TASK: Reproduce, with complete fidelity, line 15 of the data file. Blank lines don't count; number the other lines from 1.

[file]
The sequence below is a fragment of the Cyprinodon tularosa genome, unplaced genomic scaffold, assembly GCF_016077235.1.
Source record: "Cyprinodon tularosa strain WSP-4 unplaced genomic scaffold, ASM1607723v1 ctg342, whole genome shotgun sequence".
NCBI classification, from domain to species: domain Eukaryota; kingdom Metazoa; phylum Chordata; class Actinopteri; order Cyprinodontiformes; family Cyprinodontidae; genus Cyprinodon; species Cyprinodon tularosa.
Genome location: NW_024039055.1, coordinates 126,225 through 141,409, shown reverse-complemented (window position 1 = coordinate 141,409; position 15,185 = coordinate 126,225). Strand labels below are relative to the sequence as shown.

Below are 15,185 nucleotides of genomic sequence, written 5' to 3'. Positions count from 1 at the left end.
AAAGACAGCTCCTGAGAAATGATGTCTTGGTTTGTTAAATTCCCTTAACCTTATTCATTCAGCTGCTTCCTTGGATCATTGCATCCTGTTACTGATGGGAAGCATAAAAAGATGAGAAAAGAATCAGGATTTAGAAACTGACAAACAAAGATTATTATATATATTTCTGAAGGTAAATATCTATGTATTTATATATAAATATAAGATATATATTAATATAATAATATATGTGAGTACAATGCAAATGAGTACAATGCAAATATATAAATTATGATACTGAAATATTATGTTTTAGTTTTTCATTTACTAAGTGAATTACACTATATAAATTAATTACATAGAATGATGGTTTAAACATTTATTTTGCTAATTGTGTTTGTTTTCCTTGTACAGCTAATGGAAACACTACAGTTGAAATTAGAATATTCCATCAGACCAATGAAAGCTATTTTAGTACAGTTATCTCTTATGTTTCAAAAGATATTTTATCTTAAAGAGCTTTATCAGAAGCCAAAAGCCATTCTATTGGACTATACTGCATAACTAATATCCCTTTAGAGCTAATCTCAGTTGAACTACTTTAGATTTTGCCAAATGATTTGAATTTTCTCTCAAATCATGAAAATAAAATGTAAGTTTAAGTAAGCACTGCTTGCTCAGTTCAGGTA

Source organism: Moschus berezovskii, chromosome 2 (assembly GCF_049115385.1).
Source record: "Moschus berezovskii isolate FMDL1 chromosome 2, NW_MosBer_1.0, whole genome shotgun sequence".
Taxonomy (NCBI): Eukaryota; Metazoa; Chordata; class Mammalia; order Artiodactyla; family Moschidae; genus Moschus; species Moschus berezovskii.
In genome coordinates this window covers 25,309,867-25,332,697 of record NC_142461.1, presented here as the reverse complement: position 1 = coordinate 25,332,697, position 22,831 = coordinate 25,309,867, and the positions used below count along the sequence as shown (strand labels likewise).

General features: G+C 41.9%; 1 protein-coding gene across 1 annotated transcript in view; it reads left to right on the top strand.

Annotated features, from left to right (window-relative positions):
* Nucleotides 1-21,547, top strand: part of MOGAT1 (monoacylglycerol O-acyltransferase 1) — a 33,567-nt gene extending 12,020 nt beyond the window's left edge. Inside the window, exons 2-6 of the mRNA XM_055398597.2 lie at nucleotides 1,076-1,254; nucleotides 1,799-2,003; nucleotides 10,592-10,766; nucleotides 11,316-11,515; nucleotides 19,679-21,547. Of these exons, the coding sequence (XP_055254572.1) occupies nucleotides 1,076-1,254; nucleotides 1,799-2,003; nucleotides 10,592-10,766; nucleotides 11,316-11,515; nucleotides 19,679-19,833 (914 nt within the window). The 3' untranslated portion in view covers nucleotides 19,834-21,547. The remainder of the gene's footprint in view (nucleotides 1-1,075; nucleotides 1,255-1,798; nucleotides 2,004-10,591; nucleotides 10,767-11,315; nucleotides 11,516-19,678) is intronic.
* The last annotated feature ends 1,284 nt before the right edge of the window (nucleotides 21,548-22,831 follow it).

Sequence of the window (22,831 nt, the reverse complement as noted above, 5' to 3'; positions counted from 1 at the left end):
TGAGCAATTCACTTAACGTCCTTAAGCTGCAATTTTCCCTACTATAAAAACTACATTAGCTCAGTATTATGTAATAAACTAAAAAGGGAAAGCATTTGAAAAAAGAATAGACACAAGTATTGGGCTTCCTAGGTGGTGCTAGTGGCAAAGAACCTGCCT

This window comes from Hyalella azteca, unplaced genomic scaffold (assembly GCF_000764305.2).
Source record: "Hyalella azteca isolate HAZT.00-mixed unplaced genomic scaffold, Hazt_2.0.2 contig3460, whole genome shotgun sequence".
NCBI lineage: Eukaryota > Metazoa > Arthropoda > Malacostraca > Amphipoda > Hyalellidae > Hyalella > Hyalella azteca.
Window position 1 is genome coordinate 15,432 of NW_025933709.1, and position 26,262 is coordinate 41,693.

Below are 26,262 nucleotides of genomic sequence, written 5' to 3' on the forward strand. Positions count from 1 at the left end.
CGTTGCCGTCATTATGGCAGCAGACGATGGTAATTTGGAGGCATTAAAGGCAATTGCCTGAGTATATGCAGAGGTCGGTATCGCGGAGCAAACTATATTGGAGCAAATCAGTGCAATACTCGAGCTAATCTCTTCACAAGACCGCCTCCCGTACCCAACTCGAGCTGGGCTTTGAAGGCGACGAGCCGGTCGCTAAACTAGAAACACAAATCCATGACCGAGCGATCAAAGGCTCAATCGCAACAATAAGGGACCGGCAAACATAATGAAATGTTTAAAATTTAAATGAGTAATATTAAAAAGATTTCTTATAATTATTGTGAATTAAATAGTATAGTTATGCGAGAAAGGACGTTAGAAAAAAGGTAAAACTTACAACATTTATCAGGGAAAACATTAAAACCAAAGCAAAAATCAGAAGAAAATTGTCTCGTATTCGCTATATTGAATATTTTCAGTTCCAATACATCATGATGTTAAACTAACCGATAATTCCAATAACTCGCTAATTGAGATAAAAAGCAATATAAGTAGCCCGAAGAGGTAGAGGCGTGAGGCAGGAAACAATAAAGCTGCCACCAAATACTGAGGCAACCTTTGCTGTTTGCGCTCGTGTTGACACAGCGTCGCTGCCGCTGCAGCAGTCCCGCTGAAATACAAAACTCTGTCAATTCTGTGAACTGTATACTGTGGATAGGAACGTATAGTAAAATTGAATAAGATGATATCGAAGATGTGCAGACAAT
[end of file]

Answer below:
Sequence of the window (22,831 nt, the reverse complement as noted above, 5' to 3'; positions counted from 1 at the left end):